A manned or stealth torpedo?

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A manned or stealth torpedo?

In the early morning of Nov. 20, 1944, during the final stage of World War II, there was a huge explosion on the U.S.S. Mississinewa, a replenishment oil tanker for the U.S. fleet in the Pacific Ocean. It was later revealed that the ship had been hit by a manned Japanese torpedo.

The torpedo in question was a suicide weapon called a kaiten used by the Imperial Japanese army. The kaiten was designed so the pilot could sit inside and guide it, thereby increasing its accuracy. But the pilot was unable to return or escape. If the torpedo was not detonated, the pilot was expected to initiate a self-destruction device. Kaiten means “the turn toward heaven,” and, just as the name suggests, the pilot goes to heaven at the end of the mission.

Together with the kamikaze, the use of the kaiten reveals the brutal inhumanity of war. Nowadays, many kaiten torpedoes have been restored and are displayed in Japan as symbols of the former majesty of the old Japanese navy and army.

A torpedo is an explosive device and it is usually shaped like a fish. The first self-propelled torpedo was manufactured by the Austrian navy in 1866. It was a 3.35 meter tube, 36 centimeters in diameter and filled with eight kilograms of dynamite. Its energy source was compressed air. During World War I and World War II, the torpedo’s explosive power and target range increased markedly.

Torpedoes can be either unguided or wire-guided. Nowadays the Korean Navy deploys heavy torpedoes called baeksangeo, meaning white shark, and light torpedoes called cheongsangeo, or blue shark. The latter has great sound wave detectors and is capable of penetrating metal panels.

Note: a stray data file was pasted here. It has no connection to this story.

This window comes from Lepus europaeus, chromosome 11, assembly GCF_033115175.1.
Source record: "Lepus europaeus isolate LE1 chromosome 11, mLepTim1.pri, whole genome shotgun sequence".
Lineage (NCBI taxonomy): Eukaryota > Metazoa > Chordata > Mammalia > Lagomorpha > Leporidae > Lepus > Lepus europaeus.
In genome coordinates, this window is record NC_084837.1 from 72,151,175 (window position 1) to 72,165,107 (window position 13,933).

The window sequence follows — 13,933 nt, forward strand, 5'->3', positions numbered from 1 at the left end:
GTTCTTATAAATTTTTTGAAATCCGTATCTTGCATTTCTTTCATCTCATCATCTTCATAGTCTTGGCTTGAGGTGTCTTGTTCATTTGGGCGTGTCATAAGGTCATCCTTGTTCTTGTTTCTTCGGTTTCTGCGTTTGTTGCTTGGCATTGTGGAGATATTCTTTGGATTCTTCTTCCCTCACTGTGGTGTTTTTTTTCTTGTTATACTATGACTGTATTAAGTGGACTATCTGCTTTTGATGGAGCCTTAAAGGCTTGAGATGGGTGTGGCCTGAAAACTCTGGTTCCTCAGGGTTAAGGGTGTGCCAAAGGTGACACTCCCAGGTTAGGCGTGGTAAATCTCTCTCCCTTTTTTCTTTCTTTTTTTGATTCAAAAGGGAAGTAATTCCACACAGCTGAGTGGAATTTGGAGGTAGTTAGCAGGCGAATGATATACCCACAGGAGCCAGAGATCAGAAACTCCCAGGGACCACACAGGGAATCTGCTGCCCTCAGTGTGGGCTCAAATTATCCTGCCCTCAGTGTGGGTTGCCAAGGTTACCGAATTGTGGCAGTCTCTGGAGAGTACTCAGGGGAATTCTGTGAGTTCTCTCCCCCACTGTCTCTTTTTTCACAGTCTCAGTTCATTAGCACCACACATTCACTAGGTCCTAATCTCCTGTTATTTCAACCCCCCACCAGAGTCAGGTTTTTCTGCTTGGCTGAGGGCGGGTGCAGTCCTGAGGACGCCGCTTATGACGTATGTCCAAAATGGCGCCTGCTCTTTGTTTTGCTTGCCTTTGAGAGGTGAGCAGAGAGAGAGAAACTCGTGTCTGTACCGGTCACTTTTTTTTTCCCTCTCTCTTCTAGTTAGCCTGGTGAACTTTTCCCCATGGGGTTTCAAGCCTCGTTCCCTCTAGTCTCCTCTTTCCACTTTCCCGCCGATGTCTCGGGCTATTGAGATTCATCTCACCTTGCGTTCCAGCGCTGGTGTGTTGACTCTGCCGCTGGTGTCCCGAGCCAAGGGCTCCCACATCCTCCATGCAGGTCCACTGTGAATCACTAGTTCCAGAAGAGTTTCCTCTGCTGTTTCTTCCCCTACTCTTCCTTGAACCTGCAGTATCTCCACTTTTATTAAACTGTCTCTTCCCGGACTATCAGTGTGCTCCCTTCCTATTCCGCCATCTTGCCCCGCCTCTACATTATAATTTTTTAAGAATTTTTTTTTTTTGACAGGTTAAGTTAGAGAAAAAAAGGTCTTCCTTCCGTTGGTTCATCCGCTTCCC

Anti-torpedo technology has been developed as well. One kind of technology, called a decoy, uses chemical substances to create so-called “bubble drapes” to interfere or hide from torpedo sound wave detectors. Another example, the nixie, is a torpedo decoy that imitates the sound of a submarine or other vessel. If a torpedo is deceived by a nixie, it is not delivered to the right location and hits the decoy instead.

After the Korean ship Cheonan sank, public interest in the stealth torpedo increased. As sound wave detectors cannot find stealth torpedoes, it is impossible to search for them or avoid them in advance.

Coincidentally, Iran, which has somewhat close relations with North Korea, announced in 2004 that it had successfully tested a torpedo with stealth technology. In 2007, Iran claimed that it had produced a submarine with stealth technology.

When the Cheonan sank there was nothing abnormal on its sound wave detector. This has raised various suspicions, such as North Korea having sent a manned torpedo or a stealth torpedo. The cause of the explosion will be discovered soon.

The writer is an editorial writer of the JoongAng Ilbo.


By Park Jong-kwon
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